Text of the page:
I now realize that Dotty and I, together, have created our own little cacoon.....By Bob DeMarco
Alzheimer's Reading Room
Dotty and I had to move out of our condo for a few days. This happened because they found termites in the wood rain runners on the roof. Right now out entire building is covered by a giant tent.
Needless to say, I was extremely worried about what effect the move might have on Dotty, her health and her behavior.
As an Alzheimer's caregiver these kinds of situations can be a bit disheartening. If Dotty were in better health I would have turned this situation into a vacation. We could have gone up North and visited family and friends. I know this would have had a very positive effect on Dotty in days gone by.
I thought about the trip quite a bit. I was not worried about getting to and from the airport and onto the plane for the trip. I did worry about what effect the traveling might have on her. In addition, I realize that if Dotty were to get sick while we were on the trip that I would have to deal with all new doctors that were unfamiliar with her and her history. It really comes down to risk and reward. I decided the risks out weighed the rewards. No trip.
Next, I was forced to consider more limited alternatives. Would Dotty hold up physically and mentally while staying in a hotel down on the beach here in Delray? The thought of Dotty looking at the ocean and sitting at Boston's on the Beach were very pleasant to me. I liked that vision. On the other hand, I could drive her down there anytime I wanted and accomplish that mission.
How would Dotty do staying in a hotel room? I really didn't like thinking about what it would be like if things went poorly.
Finally, I was able to obtain a condo right in our own community. This seemed to me to be the best alternative. This would bring the least amount of change, and the greatest amount of stability.
It turns out based on our experience so far this was a very good decision under very trying circumstances.
I can say that so far this has been a very educational experience. I am constantly reminded about Dotty's short term memory. Each time we walk out the door, or return to our short term condo, I have to explain to Dotty what is going on. She doesn't like the idea half the time, and she likes the idea half the time. Welcome to Alzheimer's World.
She has been asking me repeatedly when we can go home. She also asked me last night why we don't move into the place where we are staying. She told me she would rather live in the new condo. Five times this moring she asked me when we could go home and that she didn't like staying in this new place.
Almost seven long years as a caregiver and my how times have changed. I don't find Dotty's behavior in any way disconcerting. I expected every thing that has happened so far. Instead of getting frustrated, angry, or bent out of shape I find it easy to constantly reasure Dotty and explain to her in a way that makes sense what is going on.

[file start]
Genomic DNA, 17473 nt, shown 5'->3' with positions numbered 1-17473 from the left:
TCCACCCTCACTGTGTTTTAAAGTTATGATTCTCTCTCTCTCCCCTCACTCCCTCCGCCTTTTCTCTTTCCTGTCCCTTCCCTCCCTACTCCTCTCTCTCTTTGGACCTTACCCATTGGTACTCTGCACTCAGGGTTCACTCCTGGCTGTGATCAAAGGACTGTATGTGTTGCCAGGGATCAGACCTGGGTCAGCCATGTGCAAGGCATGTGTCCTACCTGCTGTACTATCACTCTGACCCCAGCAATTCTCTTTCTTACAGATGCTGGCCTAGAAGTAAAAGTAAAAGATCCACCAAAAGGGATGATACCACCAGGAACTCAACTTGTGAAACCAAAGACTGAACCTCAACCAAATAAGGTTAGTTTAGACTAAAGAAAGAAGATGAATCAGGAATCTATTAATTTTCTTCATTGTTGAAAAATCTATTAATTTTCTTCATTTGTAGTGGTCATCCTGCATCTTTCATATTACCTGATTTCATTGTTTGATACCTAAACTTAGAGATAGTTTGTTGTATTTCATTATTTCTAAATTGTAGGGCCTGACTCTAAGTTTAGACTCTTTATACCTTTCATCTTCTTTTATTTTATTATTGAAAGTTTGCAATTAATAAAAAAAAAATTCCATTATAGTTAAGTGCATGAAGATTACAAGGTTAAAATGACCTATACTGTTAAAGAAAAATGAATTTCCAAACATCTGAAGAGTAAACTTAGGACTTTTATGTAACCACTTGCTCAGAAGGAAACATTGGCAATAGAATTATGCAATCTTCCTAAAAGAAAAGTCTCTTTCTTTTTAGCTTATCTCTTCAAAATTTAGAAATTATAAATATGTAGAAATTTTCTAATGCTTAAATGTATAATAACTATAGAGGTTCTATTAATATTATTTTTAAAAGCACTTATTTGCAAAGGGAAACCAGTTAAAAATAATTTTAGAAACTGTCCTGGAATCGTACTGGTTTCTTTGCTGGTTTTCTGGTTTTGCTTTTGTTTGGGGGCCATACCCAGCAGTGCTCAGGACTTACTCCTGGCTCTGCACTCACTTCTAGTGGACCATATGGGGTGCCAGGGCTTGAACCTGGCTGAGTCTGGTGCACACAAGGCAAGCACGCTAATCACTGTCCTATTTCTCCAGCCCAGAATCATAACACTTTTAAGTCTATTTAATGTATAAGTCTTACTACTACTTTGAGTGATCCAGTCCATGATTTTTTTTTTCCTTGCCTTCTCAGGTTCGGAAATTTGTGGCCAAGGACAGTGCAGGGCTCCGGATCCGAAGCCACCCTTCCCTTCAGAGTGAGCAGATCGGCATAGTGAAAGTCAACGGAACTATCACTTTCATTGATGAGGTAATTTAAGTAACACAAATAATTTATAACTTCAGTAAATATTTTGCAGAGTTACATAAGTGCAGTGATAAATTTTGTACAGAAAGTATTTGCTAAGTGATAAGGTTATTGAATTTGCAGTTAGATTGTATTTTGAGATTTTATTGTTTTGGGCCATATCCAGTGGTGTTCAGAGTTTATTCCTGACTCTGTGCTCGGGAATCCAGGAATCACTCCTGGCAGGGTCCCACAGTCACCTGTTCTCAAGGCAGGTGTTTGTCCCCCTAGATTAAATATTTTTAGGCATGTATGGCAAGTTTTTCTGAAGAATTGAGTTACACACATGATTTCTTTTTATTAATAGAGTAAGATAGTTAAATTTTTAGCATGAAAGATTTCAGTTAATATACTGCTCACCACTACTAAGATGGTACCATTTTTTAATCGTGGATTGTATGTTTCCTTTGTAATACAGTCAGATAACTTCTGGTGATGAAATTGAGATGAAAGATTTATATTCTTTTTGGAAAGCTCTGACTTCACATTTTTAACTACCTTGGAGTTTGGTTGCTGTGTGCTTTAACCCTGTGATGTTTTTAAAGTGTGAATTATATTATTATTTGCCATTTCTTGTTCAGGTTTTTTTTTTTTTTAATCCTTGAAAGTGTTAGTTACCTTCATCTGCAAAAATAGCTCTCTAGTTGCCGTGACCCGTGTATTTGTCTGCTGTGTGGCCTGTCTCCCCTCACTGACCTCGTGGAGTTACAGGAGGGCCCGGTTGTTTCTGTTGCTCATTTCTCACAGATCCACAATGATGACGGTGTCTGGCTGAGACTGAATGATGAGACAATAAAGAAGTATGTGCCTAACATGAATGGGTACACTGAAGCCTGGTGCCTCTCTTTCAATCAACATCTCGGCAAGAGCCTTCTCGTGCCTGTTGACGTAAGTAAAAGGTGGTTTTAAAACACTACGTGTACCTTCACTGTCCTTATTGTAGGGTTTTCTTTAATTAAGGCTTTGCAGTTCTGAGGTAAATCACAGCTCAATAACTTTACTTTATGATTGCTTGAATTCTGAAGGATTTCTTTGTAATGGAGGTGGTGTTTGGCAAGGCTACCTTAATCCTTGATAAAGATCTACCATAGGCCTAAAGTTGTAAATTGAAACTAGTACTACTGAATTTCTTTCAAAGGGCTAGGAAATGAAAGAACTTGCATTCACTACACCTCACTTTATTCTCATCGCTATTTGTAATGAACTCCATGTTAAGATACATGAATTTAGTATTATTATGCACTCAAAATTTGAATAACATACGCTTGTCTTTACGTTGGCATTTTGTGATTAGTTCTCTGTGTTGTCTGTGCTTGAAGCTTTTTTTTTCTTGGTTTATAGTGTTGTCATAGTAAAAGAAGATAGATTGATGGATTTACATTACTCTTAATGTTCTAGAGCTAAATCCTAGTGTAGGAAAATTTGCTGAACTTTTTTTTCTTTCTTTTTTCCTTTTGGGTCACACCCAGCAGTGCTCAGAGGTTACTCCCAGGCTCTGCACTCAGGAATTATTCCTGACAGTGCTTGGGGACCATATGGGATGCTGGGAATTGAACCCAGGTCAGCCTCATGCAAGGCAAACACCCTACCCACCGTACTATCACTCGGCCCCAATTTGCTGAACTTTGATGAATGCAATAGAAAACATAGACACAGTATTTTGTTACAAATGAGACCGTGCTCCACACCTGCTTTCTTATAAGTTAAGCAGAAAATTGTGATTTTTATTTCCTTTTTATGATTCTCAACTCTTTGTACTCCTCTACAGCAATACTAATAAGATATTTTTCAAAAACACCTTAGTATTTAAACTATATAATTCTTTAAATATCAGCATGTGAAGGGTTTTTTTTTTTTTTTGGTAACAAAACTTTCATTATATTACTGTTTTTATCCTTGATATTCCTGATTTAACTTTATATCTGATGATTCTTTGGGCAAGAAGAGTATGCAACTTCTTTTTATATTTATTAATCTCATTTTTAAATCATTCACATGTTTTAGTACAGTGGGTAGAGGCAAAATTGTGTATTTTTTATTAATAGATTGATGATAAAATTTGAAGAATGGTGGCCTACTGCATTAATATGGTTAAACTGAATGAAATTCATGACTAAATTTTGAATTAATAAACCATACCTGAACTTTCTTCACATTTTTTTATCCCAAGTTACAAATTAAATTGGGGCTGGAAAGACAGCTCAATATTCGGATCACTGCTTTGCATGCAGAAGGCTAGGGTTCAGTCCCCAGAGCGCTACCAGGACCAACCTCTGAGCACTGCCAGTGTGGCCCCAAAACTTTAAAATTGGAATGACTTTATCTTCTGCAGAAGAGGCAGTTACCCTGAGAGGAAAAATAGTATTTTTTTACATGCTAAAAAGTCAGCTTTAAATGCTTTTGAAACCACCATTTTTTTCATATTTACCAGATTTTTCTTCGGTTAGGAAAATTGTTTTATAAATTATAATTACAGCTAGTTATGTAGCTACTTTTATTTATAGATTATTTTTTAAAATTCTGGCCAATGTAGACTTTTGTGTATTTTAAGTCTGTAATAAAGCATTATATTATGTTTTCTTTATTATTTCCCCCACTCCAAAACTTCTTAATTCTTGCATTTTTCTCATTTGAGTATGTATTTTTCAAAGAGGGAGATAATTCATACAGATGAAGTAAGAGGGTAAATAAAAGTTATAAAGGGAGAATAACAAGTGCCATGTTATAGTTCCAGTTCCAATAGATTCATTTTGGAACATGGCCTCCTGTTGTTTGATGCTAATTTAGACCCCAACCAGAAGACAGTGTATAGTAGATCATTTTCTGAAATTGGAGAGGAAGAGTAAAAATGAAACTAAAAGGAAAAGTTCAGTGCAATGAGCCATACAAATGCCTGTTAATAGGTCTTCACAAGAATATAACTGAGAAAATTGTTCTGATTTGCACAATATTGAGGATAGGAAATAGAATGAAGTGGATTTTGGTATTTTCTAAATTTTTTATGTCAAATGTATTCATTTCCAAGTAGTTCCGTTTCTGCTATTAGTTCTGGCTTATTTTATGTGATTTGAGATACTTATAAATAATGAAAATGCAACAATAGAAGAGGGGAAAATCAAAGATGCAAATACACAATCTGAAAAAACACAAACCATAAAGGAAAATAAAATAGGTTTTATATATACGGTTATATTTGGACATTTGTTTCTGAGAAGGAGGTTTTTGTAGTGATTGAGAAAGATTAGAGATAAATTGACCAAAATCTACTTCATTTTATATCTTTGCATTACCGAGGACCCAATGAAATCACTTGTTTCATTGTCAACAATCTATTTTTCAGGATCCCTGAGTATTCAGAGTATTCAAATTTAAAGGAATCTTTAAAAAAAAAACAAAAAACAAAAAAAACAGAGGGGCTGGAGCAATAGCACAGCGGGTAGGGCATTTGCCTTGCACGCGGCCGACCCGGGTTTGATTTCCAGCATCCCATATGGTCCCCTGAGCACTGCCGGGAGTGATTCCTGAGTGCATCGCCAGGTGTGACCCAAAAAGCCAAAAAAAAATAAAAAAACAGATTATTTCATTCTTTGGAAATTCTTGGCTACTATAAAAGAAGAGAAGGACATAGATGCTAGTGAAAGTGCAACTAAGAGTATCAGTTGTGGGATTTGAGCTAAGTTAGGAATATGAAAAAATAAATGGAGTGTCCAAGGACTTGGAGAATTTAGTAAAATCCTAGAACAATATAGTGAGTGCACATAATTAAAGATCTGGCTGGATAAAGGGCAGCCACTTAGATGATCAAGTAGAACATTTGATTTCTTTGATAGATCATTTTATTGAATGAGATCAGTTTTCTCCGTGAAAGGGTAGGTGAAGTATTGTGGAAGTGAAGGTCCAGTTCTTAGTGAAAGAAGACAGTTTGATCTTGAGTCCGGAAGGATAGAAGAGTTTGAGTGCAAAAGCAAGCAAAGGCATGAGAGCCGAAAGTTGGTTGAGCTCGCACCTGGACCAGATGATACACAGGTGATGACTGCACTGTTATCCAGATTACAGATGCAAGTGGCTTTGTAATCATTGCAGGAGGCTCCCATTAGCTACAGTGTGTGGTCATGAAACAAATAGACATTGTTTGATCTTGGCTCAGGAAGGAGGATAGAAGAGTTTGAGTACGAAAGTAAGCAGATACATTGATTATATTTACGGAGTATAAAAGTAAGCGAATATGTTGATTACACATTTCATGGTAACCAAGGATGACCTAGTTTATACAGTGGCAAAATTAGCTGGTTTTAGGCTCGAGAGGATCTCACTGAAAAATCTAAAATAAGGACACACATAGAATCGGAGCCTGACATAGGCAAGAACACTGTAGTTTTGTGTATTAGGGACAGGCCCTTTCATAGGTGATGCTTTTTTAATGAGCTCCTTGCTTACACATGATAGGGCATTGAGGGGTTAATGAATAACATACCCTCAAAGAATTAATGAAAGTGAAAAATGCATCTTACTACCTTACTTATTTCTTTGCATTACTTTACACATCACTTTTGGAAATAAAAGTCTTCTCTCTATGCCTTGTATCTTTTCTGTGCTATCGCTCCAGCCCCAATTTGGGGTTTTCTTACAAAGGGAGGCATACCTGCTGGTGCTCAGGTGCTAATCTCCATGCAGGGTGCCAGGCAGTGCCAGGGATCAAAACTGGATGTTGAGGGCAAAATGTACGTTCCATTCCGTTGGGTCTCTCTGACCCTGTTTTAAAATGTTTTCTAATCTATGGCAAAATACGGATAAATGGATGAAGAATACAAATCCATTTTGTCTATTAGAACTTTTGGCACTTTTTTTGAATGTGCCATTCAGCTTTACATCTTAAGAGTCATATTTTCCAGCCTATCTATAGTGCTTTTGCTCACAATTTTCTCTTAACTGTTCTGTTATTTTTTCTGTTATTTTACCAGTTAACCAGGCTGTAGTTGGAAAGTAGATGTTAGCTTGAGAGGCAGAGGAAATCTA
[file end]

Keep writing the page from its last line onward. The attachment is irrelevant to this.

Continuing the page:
I do find it a little tough on my heart. I don't like the idea of Dotty being confused or unsettled. I just don't like the way it makes me feel. Not that I didn't anticipate this also.
It is not all bad. Our wonderful friend Josephine had a nice luncheon with six of Dotty's old friends yesterday. She told me this morning that Dotty remembers all of it. Fat chance. However, I have learned not to "crap" on anyone's parade, in this case Josephine, so I tell her I am happy to hear this. After all, she is being to kind to Dotty and me. Would I really gain anything from trying to explain to Josephine that there is no chance that Dotty remembers? No. Part of the metamorposis of good and effective caregiver.
Josephine insisted on making breakfast for Dotty and me this morning. She asked Dotty what she wanted and many of you already know the answer -- eggs. I had Cheerios for the first time in 30 years. They tasted good and I fully expect to have them again around 2040.
Observing Dotty and her behavior in this new and different environment is really eye opening for me. I am seeing lots of the behaviors that I dealt with frequently years ago. I am getting a better idea of what it is like for an Alzheimer's caregiver with less experience. I can still understand and feel what it could be like to get bent out of shape.
I now realize that Dotty and I, together, have created our own little cacoon. It seems to me that this is a good thing and the way to go. We are both looking forward to getting back into our cacoon late Thursday evening.
I guess you could say, I think we are really lucky and fortunte. Probably the best that anyone could ask and hope for when dealing with Alzheimr's disease.
I'll have more to say about this experience when we get our feet back on the ground.
- 60 Good Reasons to Subscribe to the Alzheimer's Reading Room
- Alzheimer's CareGiving -- Insight and Advice
- Test Your Memory for Alzheimer's (5 Best Self Assessment Tests)
- Communicating in Alzheimer's World
- Worried About Alzheimer's Disease -- You Should Be
- What is Alzheimer's? What are the Eight Types of Dementia?
- Does the Combination of Aricept and Namenda Help Slow the Rate of Decline in Alzheimer's Patients
- Alzheimer's Disease Statistics
- Is it Really Alzheimer's or Something Else?
- Ten Symptoms of Early Stage Alzheimer's
- Ten Tips for Communicating with an Alzheimer’s Patient
Bob DeMarco is the editor of the Alzheimer's Reading Room and an Alzheimer's caregiver. Bob has written more than 1,510 articles with more than 8,000 links on the Internet. Bob resides in Delray Beach, FL.
The Alzheimer's Action Plan
300 Tips for Making Life Easier
Original content Bob DeMarco, the Alzheimer's Reading Room